Immigration Split Emerges in House: GOP embraces step-by-step approach


Rep. Bob Goodlatte (R-Va.), right, chairman of the House Judiciary Committee, and Rep. Trey Gowdy (R-S.C.) speak about immigration during a news conference Thursday on Capitol Hill. Rep. Bob Goodlatte (R-Va.), right, chairman of the House Judiciary Committee,

House Republicans coalesced Wednesday around a piecemeal approach to overhauling immigration laws, bucking pressure from the Senate and the White House to move quickly—and leaving unsolved the fate of millions of illegal immigrants currently in the U.S.

Emerging from a closed-door meeting, GOP lawmakers were united on one front. Few had any appetite to take up a sweeping immigration bill that passed the Senate with bipartisan support. That sets the House up to rewrite immigration laws bit by bit.

“We need to do it in a very thorough way, we want to do it the right way,” said Budget Committee Chairman Paul Ryan (R., Wis.), a champion for an immigration overhaul. “We don’t want to rush anything.”

House Speaker John Boehner (R., Ohio) and others in GOP leadership issued a joint statement saying, “Today House Republicans affirmed that rather than take up the flawed legislation rushed through the Senate, House committees will continue their work on a step-by-step, common-sense approach to fixing what has long been a broken system.”

GOP leaders wouldn’t say whether legislation would be considered before the August recess. Members repeatedly pressed Mr. Boehner at the meeting to promise not to bring any legislation to the floor without the support of a majority of Republicans. He did so, people in the meeting said.

The GOP meeting came the same day former President George W. Bush, a Republican who has supported a path to citizenship for immigrants in the U.S. illegally, addressed a naturalization ceremony in Dallas and called for a “positive resolution” to the immigration debate. “I hope during the debate that we keep a benevolent spirit in mind and we understand the contributions immigrants make to our country,” said Mr. Bush, whose efforts to remake the immigration system fell short when he was president.

So far, though, that sentiment doesn’t appear to hold much sway with House Republicans from deep red districts. “It’s actually the number 10 issue on a top-10 list of issues,” for my constituents, Tim Huelskamp, a Kansas Republican, said of efforts to revamp the immigration system.

One of the sharpest fault lines is over how to deal with millions of immigrants in the U.S. illegally. The Senate plan lays out a path to citizenship for undocumented immigrants. House Democratic leaders said they’re not inclined to vote for anything less than that. Republicans, however, are divided. While some have said they’re open to allowing such a path, many have balked.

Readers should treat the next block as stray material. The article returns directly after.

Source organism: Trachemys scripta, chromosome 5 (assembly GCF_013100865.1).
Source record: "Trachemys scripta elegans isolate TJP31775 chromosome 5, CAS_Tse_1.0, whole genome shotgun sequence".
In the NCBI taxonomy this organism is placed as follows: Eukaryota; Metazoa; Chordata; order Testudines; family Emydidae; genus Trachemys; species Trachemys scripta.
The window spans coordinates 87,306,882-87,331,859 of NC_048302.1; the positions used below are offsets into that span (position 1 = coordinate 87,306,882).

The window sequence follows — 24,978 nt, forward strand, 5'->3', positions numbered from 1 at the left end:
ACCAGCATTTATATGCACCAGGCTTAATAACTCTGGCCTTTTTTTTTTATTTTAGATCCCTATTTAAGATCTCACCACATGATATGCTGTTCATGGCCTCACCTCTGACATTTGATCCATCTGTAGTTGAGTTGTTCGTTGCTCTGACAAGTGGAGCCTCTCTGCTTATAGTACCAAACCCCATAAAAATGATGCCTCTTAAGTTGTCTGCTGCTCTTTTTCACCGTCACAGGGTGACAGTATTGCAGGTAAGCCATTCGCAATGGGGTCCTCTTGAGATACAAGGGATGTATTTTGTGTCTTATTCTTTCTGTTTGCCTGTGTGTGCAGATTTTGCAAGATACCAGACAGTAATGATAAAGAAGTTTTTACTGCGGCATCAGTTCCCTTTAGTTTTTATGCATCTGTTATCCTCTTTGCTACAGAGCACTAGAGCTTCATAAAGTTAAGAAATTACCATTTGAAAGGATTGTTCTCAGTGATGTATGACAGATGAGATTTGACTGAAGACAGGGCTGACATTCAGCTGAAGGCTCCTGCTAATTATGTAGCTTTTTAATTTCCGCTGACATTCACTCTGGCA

GOP members, particularly those on the Judiciary Committee, are debating whether to legalize undocumented immigrants, but so far no one has stepped up to sponsor a bill.

“I am not here to reward people for illegal behavior,” said Rep. Paul Gosar (R., Ariz.), who said the House shouldn’t feel pressured into producing a bill tackling the question of what to do with the 11 million illegal immigrants if border security hasn’t first been satisfactorily resolved. “Everyone worries they’re in the shadows—well, they chose to be in the shadows by doing this illegally.”

Rep. Matt Salmon, an Arizona Republican, said he envisions a guest-worker program that would allow unauthorized immigrants to gain legal status to work when the border is secure, but bar them from getting government benefits or voting rights. “Citizenship is not on the table, it’s a nonstarter,” Mr. Salmon said.

Rep. Devin Nunes (R., Calif.) said a citizenship provision couldn’t pass the GOP-controlled House, but said a majority of Republicans likely could support some type of legalization for those already here. “If we’re going to fix the system, we have to deal with the people who are here.”

At least a small handful of Republicans said they still supported allowing illegal immigrants already in the U.S. to become citizens.

“I support a pathway to citizenship because I don’t believe we should have a second class of citizens,” said Rep. Spencer Bachus (R., Ala.). Everyone living in the United States should feel invested in the country, he said. Denying that would create “an underclass and I don’t believe that’s what America is all about.”

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